The Green Bay Packers celebrate after winning the NFL football game between the Green Bay Packers and San Francisco 49ers on September 26, 2021, at Levi’s Stadium in Santa Clara, CA.
Samuel Stringer | Icon Sportswire | Getty Images
Cheeseheads, get your stock here!
The Green Bay Packers on Tuesday will offer to sell $90 million of “stock” in the NFL team to help fund improvements at Lambeau Field, just the sixth time in the squad’s storied history that it has offered shares to the public.
The offering of 300,000 shares will begin at 9 a.m. ET, Tuesday, with a price of $300 per share, the Packers said in a statement Monday.
The sale, which will run through Feb. 25, was approved in late October by the National Football League.
The stock has no underlying value and cannot be traded on open markets.
The last time that the publicly owned, non-profit Wisconsin corporation that owns the Packers sold shares was in 2011. Earlier Packer stock sales were in 1923, 1935, 1950, 1997 and 2011.
“Stock in the Packers does not constitute an investment in ‘stock’ in the common sense of the term,” the Packers noted in a press release about the offering.
“Anyone considering the purchase of Packers stock should not purchase the stock to make a profit or to receive a dividend or tax deduction or any other economic benefits.”
About 5,009,000 shares of Packers stock are currently held by about 361,300 stockholders, according to the team.
The team, which has a famously loyal fan base, is the only one in the National Football league to have a public ownership structure.
Packers CEO Mark Murphy, said, “We appreciate the interest that fans have expressed in our sixth stock offering.”
“While we are not yet in a position to fully discuss the offering, we do have some initial information that we can share for fans to consider. We look forward to formally launching the offering tomorrow,” Murphy said.
Purchasers of the stock must live in the U.S., the U.S. Virgin Islands, Puerto Rico or Guam, and cannot buy more than 200 shares.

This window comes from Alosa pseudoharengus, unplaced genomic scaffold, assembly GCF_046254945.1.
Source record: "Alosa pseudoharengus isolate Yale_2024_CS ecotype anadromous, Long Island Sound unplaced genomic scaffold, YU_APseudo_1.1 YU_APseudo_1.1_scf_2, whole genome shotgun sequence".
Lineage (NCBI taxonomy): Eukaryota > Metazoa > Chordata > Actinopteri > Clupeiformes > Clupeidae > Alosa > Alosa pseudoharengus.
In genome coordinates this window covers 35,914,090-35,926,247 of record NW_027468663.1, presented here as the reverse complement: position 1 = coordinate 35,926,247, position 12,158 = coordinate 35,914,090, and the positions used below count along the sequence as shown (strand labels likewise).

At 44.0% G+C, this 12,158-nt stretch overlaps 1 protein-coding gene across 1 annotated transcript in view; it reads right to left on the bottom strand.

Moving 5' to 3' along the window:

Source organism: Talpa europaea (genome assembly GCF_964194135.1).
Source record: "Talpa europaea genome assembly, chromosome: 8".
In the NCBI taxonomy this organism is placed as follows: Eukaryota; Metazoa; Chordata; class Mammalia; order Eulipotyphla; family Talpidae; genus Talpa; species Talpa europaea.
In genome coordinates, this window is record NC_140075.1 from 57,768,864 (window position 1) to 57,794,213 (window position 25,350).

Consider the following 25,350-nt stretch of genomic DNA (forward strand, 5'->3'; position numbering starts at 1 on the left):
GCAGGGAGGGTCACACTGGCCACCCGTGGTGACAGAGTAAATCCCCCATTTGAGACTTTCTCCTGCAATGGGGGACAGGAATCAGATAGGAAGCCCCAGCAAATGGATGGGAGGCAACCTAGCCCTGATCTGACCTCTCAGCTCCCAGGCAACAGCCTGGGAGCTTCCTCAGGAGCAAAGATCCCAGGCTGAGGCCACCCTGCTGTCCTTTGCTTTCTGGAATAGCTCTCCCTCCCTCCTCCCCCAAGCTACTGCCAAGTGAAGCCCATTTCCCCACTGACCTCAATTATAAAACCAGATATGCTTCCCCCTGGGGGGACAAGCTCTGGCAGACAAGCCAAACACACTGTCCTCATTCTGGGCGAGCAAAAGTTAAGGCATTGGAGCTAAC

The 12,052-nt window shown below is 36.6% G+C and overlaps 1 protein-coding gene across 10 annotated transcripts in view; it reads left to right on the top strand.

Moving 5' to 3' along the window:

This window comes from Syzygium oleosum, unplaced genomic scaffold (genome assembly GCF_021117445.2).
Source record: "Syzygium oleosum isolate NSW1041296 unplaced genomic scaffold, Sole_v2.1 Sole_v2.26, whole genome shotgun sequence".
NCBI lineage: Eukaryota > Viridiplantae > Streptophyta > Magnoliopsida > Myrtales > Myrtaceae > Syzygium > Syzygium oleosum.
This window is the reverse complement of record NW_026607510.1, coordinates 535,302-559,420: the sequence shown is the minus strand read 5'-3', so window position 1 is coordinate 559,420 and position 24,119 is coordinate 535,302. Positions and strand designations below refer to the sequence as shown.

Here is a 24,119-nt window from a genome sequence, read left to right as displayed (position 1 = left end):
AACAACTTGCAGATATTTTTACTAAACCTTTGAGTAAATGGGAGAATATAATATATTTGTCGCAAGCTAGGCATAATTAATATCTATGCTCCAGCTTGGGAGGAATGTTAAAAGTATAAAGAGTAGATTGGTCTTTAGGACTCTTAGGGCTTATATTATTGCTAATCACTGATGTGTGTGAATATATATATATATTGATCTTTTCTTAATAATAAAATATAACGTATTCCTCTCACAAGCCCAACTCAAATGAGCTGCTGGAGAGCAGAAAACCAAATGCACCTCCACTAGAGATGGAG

Stock purchased by a person in the 1997-1998 and 2011-2012 share offerings by the Packers is counted against that maximum.
The team said, “More information, including the formal offering document, will be available when the offering commences.”
“Interested fans will be able to access the full information tomorrow online at www.packers.com,” the Packers said.
The offering was announced a day after star Packers quarterback Aaron Rodgers returned to the squad from the Covid-19 reserve list after missing last week’s game to lead the team to a 17-0 win over the Seattle Seahawks.
After Rodgers reportedly tested positive for the coronavirus, the Packers last week were fined $300,000 by the NFL because of Rodgers’ earlier violations of Covid protocol by speaking to reporters without a mask while not being vaccinated.
Rodgers personally was fined $14,650 for attending a Halloween party with teammates without wearing a mask.
Rodgers misled the public about his vaccination status in August by saying he was immunized, and by not correcting subsequent reports that he was vaccinated.
“I made some comments that people might have felt were misleading,” Rodgers told “The Pat McAfee Show last Tuesday. “To anybody that felt misled by those comments, I take full responsibility for those comments.”
The Packers are first in the NFC North divisional standings, with an 8-2 record, tied for best in the NFL.